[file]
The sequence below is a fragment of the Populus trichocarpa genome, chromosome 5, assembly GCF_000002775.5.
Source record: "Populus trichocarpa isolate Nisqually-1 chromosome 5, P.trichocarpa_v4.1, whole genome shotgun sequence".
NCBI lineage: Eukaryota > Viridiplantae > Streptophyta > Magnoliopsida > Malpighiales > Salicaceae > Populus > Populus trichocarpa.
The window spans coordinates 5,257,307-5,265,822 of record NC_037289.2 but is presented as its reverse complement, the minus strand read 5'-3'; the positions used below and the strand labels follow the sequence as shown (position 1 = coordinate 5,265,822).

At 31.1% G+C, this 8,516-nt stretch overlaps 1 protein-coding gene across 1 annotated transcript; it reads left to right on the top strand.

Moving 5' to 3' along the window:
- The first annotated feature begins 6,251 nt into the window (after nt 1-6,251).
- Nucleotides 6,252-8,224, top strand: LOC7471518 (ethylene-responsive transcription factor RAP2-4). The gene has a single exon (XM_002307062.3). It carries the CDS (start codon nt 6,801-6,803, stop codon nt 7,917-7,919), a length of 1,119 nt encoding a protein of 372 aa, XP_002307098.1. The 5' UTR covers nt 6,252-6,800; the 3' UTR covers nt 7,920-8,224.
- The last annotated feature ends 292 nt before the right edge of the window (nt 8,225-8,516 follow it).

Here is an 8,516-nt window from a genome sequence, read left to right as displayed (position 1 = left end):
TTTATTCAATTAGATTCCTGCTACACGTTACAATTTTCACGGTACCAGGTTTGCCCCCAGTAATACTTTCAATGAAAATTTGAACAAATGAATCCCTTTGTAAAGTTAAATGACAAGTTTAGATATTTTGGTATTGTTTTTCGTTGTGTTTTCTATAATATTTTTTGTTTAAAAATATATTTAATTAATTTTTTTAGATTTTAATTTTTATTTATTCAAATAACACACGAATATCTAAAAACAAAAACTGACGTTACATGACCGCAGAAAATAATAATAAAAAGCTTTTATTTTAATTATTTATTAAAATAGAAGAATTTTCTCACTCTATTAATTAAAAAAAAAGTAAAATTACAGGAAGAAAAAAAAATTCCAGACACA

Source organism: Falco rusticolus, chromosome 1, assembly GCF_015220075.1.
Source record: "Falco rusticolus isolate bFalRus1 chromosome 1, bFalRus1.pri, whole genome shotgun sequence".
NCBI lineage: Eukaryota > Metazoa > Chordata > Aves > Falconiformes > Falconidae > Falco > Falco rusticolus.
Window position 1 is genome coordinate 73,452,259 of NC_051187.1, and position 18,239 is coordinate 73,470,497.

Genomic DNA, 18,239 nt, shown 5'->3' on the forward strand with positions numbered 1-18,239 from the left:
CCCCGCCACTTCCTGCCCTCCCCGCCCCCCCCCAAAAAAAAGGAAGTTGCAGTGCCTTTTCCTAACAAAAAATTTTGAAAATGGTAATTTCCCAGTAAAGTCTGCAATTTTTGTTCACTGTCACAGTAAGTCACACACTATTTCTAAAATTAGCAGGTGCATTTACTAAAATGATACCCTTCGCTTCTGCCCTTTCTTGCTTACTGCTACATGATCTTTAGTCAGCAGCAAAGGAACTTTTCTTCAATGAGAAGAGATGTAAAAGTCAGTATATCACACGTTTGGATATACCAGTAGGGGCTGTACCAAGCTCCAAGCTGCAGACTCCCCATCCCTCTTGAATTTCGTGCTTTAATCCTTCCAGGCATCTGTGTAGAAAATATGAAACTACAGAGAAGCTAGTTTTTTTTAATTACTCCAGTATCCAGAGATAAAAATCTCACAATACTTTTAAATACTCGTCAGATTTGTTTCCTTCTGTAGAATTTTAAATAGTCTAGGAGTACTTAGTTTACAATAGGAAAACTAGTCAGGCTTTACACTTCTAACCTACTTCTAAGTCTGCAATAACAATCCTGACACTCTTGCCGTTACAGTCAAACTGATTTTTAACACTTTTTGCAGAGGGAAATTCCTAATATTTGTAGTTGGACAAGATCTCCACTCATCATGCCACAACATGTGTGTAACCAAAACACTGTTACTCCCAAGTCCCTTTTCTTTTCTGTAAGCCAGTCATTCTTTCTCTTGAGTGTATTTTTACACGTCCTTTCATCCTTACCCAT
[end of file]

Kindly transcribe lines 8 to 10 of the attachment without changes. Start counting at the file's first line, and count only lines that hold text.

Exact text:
- Nucleotides 6,252-8,224, top strand: LOC7471518 (ethylene-responsive transcription factor RAP2-4). The gene has a single exon (XM_002307062.3). It carries the CDS (start codon nt 6,801-6,803, stop codon nt 7,917-7,919), a length of 1,119 nt encoding a protein of 372 aa, XP_002307098.1. The 5' UTR covers nt 6,252-6,800; the 3' UTR covers nt 7,920-8,224.
- The last annotated feature ends 292 nt before the right edge of the window (nt 8,225-8,516 follow it).

Here is an 8,516-nt window from a genome sequence, read left to right as displayed (position 1 = left end):